Director(s): Leanne Welham, Lenny Abrahamson
Writer(s): Alice Birch
Cast: Joe Alwyn, Alison Oliver, Sasha Lane, Jemima Kirke
The release of Normal People, the first Sally Rooney adaptation, came only a month into the COVID-19 lockdown of 2020 and quickly took the world by storm. The melodramatic romance is a hard watch, but one of the best journeys through modern love that has been shown in a while. The leads, Daisy Edgar-Jones and Paul Mescal, both found their fame in the show – this was Mescal’s debut, and even though Edgar-Jones had worked before, she had never done anything on this level – and have gone on to make names for themselves in the few years following the show’s release.
Conversation With Friends – Sally Rooney’s first book – takes the audience back to Trinity College – a major landmark in Normal People – to follow the lives of Frances (Alison Oliver) and Bobbi (Sasha Lane). Frances is a writer, and Bobbi, as she says, is her muse. After performing one of Frances’ poems, the pair run into renowned author Melissa (Jemima Kirke). The two are invited to her house for dinner where they meet her husband Nick (Joe Alwyn), a play-actor, and form an unexpected bond with the married couple. Over the course of the show, Frances and Nick develop an intimate relationship that will test their relationships and themselves along the way.
For her entire life, Frances – the main character of the show – has hidden her emotions from the world. She can’t speak or display her feelings, she can only do so through her writing, and her writing is where she feels the safest. She is able to find comfort in writing that she can’t through speaking about it. Alison Oliver is in her debut as an actress, and this role was perfect for her. She has the same naive and shy nature that beautifully captures the character of Frances. When she meets Nick, an equally as quiet Joe Alwyn, she finds herself in a position she has been before; being able to embrace something, or in this case someone, she loves, without being able to say it.
Conversations With Friends is vastly different than Normal People in a number of ways. Normal People had more time to build with these characters because it was covering so much of their lives, while in Conversations With Friends it is only over the course of one school year. This show is taken much slower and will require some patience, but watching Frances discover herself throughout the course of the show is worth the experience.
Throughout the show Frances lives a life of mistakes and hurt, but never of regret. As the show moves on, you become attached to all these characters, especially Nick and Frances, and you feel for them in every moment, even when some of them might not be the most likable individuals, or do what would be considered the “right” thing. It’s okay, because throughout the show it is telling you that mistakes will and are made, and one thing I love about Conversations With Friends is that it never glosses over them.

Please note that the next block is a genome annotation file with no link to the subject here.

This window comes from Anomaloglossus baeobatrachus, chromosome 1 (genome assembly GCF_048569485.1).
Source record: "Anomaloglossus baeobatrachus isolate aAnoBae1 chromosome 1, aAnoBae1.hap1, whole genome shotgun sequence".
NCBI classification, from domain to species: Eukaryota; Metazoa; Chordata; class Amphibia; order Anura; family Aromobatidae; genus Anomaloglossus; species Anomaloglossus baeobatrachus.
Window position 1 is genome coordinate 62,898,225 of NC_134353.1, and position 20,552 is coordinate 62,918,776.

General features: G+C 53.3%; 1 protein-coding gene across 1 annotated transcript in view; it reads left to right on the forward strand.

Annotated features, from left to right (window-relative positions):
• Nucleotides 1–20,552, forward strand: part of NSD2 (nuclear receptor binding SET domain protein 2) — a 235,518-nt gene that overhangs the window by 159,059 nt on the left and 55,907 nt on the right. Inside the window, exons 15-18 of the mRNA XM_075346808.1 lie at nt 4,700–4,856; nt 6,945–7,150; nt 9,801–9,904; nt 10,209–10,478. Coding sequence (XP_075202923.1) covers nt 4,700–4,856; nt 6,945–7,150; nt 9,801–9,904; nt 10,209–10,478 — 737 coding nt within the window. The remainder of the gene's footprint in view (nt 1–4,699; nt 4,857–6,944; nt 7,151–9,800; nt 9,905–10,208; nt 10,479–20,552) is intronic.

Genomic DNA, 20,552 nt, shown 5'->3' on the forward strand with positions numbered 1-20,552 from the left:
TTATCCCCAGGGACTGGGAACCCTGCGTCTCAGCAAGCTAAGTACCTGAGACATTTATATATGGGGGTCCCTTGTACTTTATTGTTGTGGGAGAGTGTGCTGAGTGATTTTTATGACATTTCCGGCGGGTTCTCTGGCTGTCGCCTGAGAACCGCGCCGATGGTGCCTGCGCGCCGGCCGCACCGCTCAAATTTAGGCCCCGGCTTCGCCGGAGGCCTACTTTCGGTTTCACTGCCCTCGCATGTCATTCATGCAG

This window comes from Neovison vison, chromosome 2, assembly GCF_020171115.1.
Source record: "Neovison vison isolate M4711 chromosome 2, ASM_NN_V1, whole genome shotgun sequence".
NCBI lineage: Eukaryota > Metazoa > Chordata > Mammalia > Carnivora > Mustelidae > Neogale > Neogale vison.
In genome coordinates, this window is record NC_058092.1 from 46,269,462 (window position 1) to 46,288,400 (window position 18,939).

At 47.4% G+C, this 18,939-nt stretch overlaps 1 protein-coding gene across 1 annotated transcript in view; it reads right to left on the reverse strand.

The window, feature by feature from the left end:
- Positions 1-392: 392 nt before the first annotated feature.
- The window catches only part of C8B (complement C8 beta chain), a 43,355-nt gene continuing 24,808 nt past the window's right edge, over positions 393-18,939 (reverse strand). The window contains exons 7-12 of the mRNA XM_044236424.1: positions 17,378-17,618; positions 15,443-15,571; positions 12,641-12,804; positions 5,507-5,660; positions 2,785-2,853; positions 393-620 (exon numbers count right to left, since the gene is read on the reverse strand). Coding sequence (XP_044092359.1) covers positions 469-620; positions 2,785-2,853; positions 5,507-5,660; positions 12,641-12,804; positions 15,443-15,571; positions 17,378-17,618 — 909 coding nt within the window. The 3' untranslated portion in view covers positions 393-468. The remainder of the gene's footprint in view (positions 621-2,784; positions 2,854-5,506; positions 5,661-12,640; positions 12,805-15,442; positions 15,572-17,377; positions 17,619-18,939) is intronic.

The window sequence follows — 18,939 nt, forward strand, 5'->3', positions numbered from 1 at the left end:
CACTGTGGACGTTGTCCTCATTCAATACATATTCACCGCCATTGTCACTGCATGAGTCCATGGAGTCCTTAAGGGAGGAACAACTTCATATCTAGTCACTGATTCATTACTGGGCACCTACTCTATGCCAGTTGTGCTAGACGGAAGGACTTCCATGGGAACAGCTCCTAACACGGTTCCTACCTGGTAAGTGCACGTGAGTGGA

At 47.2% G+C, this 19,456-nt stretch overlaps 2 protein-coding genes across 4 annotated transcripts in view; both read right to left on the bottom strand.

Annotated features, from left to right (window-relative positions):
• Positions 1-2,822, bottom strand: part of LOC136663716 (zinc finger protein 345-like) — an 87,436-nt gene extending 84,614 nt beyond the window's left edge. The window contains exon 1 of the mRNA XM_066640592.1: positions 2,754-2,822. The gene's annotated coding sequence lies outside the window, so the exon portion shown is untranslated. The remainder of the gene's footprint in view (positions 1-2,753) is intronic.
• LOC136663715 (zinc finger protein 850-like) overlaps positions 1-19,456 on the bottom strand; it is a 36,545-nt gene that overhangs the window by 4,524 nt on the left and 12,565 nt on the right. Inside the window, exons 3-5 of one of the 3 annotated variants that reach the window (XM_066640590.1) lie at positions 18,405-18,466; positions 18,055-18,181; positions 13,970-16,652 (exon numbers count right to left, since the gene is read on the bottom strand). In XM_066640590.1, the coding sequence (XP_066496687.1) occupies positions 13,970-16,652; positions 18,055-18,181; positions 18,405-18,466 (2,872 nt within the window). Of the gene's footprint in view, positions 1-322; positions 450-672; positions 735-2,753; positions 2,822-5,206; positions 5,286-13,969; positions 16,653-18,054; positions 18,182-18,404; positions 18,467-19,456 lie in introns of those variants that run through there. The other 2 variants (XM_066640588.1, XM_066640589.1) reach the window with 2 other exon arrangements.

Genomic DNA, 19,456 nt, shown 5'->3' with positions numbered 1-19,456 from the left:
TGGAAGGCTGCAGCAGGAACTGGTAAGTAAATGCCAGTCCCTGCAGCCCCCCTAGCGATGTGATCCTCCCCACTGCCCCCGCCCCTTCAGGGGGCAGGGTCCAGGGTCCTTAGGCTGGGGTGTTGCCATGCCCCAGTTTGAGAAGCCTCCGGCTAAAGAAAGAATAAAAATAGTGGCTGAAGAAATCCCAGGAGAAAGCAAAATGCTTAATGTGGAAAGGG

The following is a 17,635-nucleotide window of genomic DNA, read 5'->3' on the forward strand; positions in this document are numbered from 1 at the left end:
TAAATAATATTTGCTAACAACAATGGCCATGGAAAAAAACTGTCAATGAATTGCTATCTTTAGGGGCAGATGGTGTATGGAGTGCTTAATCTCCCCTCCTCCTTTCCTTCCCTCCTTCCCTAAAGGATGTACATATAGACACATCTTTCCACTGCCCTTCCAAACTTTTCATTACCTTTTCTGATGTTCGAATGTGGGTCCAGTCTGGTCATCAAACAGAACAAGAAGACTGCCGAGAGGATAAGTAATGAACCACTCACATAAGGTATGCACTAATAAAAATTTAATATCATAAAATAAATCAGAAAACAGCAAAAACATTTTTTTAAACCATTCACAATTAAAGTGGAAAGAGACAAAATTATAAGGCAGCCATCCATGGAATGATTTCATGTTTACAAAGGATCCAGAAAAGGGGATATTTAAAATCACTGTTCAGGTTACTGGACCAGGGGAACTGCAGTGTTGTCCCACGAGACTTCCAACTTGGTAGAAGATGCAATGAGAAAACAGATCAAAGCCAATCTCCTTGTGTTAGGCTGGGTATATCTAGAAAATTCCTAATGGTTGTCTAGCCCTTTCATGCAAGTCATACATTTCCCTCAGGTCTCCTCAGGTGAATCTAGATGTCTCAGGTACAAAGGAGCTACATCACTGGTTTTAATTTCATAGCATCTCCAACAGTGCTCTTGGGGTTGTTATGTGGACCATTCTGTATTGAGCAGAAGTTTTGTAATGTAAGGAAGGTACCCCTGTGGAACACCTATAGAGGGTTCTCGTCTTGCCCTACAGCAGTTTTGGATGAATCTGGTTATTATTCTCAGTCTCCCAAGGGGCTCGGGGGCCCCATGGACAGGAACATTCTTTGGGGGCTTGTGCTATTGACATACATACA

Frances, likely due to her naive nature, makes the most mistakes of anyone involved, and she has to deal with the consequences. These scenes are absolutely heartbreaking, and the performance from Oliver is equally as hard to watch. These fleeting moments are torn between what she wants and what she feels is right. She is stuck in this situation that never lets her have the thing she wants most in the world, and seeing her have to deal with the repercussions alone is difficult. You want the best from her and you want her to be okay, but for her to be happy means that other people have to get hurt in the process. This show asks the difficult question of what is right and what is fair, and seeing this play out allows for an incredibly engaging experience.
Conversations With Friends might not feel as lived in as Normal People, but this Sally Rooney adaptation effectively captures mistakes and love. Alison Oliver is a star in the making, discovering her voice as an actor and Frances’ voice as a character. A beautiful story of love in its many different forms.
2022 Film Rankings
Jacob is a film critic and co-founder of the Music City Drive-In. He is a member of the Music City Film Critics’ Association and specializes in the awards season. You can find him on Twitter @Tberry57.
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